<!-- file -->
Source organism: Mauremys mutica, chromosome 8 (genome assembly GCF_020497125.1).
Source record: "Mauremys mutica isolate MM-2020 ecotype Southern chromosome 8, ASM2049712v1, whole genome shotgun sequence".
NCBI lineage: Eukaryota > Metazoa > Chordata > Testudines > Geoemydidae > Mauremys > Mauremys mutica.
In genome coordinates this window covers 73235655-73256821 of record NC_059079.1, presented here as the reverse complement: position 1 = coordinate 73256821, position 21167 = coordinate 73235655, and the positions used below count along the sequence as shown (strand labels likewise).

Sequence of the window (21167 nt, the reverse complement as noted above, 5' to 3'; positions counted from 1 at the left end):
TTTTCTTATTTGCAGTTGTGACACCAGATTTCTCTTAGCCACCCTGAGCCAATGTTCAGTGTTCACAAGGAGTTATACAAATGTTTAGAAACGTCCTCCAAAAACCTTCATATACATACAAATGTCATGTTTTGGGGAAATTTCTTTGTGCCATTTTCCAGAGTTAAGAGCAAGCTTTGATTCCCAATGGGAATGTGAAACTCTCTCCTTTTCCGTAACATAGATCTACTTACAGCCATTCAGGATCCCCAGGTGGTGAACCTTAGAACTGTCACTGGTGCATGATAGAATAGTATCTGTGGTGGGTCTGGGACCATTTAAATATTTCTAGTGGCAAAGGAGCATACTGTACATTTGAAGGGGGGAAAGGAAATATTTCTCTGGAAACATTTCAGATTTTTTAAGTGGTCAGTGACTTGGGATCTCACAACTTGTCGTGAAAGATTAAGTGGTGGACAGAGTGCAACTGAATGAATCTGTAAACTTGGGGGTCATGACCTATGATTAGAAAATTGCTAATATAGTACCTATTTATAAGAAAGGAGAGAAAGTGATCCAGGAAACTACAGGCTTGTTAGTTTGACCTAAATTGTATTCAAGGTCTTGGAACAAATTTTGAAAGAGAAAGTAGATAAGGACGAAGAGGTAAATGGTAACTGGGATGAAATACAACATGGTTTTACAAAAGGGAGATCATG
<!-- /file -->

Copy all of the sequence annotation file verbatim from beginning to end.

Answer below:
Source organism: Mauremys mutica, chromosome 8 (genome assembly GCF_020497125.1).
Source record: "Mauremys mutica isolate MM-2020 ecotype Southern chromosome 8, ASM2049712v1, whole genome shotgun sequence".
NCBI lineage: Eukaryota > Metazoa > Chordata > Testudines > Geoemydidae > Mauremys > Mauremys mutica.
In genome coordinates this window covers 73235655-73256821 of record NC_059079.1, presented here as the reverse complement: position 1 = coordinate 73256821, position 21167 = coordinate 73235655, and the positions used below count along the sequence as shown (strand labels likewise).

Sequence of the window (21167 nt, the reverse complement as noted above, 5' to 3'; positions counted from 1 at the left end):
TTTTCTTATTTGCAGTTGTGACACCAGATTTCTCTTAGCCACCCTGAGCCAATGTTCAGTGTTCACAAGGAGTTATACAAATGTTTAGAAACGTCCTCCAAAAACCTTCATATACATACAAATGTCATGTTTTGGGGAAATTTCTTTGTGCCATTTTCCAGAGTTAAGAGCAAGCTTTGATTCCCAATGGGAATGTGAAACTCTCTCCTTTTCCGTAACATAGATCTACTTACAGCCATTCAGGATCCCCAGGTGGTGAACCTTAGAACTGTCACTGGTGCATGATAGAATAGTATCTGTGGTGGGTCTGGGACCATTTAAATATTTCTAGTGGCAAAGGAGCATACTGTACATTTGAAGGGGGGAAAGGAAATATTTCTCTGGAAACATTTCAGATTTTTTAAGTGGTCAGTGACTTGGGATCTCACAACTTGTCGTGAAAGATTAAGTGGTGGACAGAGTGCAACTGAATGAATCTGTAAACTTGGGGGTCATGACCTATGATTAGAAAATTGCTAATATAGTACCTATTTATAAGAAAGGAGAGAAAGTGATCCAGGAAACTACAGGCTTGTTAGTTTGACCTAAATTGTATTCAAGGTCTTGGAACAAATTTTGAAAGAGAAAGTAGATAAGGACGAAGAGGTAAATGGTAACTGGGATGAAATACAACATGGTTTTACAAAAGGGAGATCATG